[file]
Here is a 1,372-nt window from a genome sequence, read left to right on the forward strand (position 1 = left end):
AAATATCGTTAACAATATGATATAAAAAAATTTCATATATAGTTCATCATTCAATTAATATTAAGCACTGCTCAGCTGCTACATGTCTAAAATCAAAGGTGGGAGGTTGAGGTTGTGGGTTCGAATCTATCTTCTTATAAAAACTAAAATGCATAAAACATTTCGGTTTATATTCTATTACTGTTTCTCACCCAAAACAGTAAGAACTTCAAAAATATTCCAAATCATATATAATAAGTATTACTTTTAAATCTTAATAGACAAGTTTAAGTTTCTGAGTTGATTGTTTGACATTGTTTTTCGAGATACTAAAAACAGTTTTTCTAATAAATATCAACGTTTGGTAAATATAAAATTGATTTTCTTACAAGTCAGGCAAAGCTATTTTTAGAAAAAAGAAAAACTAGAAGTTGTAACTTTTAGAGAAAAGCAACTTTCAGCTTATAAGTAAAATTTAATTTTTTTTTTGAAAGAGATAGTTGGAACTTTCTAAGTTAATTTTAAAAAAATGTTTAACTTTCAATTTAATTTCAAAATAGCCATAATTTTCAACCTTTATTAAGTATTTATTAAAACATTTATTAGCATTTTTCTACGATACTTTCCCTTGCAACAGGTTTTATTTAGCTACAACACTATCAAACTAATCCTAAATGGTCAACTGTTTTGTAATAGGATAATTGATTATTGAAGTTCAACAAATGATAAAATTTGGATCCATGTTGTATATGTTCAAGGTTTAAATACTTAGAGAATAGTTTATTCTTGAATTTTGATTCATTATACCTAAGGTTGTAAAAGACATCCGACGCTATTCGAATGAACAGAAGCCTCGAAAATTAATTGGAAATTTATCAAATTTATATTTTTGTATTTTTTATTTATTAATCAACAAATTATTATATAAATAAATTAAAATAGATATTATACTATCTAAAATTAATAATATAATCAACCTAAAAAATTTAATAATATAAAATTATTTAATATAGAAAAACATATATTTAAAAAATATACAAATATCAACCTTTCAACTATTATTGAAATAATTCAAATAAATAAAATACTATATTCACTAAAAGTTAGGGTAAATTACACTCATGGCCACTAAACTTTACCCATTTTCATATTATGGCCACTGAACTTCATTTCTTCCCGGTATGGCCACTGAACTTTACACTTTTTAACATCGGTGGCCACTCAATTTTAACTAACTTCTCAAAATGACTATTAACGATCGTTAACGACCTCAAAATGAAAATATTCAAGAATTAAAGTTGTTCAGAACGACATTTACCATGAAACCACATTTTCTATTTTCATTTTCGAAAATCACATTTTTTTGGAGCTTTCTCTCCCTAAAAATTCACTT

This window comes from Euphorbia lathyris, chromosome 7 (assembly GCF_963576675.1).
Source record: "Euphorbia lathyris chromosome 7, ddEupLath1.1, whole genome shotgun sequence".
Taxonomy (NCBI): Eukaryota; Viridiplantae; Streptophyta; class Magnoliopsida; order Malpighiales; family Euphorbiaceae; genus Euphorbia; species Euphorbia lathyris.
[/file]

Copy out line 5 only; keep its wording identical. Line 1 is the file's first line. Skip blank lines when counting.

Taxonomy (NCBI): Eukaryota; Viridiplantae; Streptophyta; class Magnoliopsida; order Malpighiales; family Euphorbiaceae; genus Euphorbia; species Euphorbia lathyris.